California is known for many beautifully natural features. Among the most magnificent are the sequoia trees in the southern Sierra Nevada mountain range. Sometimes simply called, “Giants,” these trees draw millions of visitors from around the world each year.
The Redwood Empire where this “Land of Giants” resides sits within Sequoia National Park. The Redwood Sky Walk opened recently within the Sequoia Park Zoo, a zoo in the Northern California forest. Officially, it was the town of Eureka that was the lucky recipient of this maze of elevated bridges and interconnected platforms. Within just a few weeks of its June opening, this pedestrian bridge has become the reason behind the nearly double number of visitors to the region.
The new Redwood Sky Walk sits 100 feet above the forest floor, close to one-third of the way up the amazing trees which could reach up to 250 feet. The platforms weave beautifully between the old-growth and second-growth trees providing a panoramic view of the redwood floor; in addition to the surrounding flora and fauna. It is perhaps the first time admirers can get a real appreciation for these majestic living things (without straining their necks).
The self-guided experience is the longest pedestrian skywalk in the western United States. With a length of 1,104 feet, the second closest competitor is the Grand Canyon Skywalk at 69-feet-long. The skywalk was designed with a combination of walkways, platforms, and rope bridges. Without stairs, lucky visitors move into the trees with the help of gently sloping ramps.
The adventure begins on the Ascent Ramp which is 360-feet in length; this “short” slope simulates a virtual climb to the tallest known living coastal redwood that stands at 380 feet. Upon completing this part of the journey, visitors reach the Launch Deck where the bridges and interconnected platforms are clearly visible.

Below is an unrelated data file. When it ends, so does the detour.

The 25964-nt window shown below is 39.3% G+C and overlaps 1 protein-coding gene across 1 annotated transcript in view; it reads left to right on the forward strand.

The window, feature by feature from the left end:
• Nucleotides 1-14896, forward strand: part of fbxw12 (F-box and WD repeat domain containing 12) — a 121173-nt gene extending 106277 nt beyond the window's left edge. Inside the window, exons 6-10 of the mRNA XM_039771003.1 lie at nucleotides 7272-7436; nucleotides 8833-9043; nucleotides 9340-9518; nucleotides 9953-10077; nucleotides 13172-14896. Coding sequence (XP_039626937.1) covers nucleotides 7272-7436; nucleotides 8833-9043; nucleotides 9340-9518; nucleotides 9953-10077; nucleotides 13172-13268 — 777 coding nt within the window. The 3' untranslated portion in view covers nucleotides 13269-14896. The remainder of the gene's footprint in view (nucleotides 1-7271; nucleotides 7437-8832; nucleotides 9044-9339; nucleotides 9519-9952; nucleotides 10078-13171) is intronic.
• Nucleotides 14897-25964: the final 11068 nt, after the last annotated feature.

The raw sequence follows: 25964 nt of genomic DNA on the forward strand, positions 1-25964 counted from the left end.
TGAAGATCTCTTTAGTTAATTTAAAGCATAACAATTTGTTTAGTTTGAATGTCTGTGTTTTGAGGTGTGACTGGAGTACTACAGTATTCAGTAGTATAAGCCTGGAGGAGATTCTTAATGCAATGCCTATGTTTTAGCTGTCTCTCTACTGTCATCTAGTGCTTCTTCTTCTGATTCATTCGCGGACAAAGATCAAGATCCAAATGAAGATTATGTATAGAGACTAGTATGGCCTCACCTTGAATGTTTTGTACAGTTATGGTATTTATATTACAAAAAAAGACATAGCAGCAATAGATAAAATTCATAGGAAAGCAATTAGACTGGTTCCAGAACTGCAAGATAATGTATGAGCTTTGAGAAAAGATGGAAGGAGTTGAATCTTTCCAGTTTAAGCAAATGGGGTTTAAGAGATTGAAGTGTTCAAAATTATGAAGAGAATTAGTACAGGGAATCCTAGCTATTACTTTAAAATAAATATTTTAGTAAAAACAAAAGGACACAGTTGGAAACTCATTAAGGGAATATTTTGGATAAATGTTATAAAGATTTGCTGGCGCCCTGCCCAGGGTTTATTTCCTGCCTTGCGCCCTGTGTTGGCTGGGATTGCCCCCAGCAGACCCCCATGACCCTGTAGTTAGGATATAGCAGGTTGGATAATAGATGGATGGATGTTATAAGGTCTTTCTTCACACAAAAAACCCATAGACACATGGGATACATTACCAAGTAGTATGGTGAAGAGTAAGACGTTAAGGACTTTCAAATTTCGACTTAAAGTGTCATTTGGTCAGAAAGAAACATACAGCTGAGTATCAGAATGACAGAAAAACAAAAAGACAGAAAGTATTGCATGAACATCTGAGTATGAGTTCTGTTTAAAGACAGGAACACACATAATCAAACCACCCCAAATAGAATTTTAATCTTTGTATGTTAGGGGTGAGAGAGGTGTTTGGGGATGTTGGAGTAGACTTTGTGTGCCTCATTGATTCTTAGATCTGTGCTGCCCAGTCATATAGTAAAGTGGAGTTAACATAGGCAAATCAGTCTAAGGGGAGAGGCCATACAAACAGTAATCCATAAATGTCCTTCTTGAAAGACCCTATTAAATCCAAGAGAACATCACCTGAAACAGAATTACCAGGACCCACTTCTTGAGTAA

There is an optional part of the route which is called the Adventure Segment… a 36-inch-wide collection of suspension bridges. The trickiest section calls for traversing bridges; here, guests can either push forward or turn around. Those that choose to forge ahead are treated with a view of the trees called the “ancient kings of the forest;” they are confirmed to be 200 years old.
Initial plans were introduced in 2018 and at first, $1.7 million was allocated for this part of the zoo facility’s renovation. However after further research, it was concluded that the skywalk’s draw will be substantial and as such, the Eureka, Arcata, and Humboldt Lodging Alliances added an additional $600,000 for this project. The alliances then requested that the design be “more adventurous;” this resulted in another 100-foot-high catenary-style bridge that is suspended solely from the two ends.
Synergy, an Oregon-based company that has designed similar projects, was slated to construct the walkway. The company specializes in the design and installation of challenge courses, zip-line tours, and aerial adventure parks. The local company called Greenway Partners, provided the initial designs for the project.
Jim Campbell-Spickler from Eco-Ascension Research and Consulting, an organization in charge of monitoring and protecting the redwoods’ health said (courtesy of American Way Magazine), “It is exhilarating up there. It is the perfect spot to look up and see the architecture and individuality of the trees. You feel like an animal or a bird- you’re in a different space.” We can’t wait to experience it for ourselves!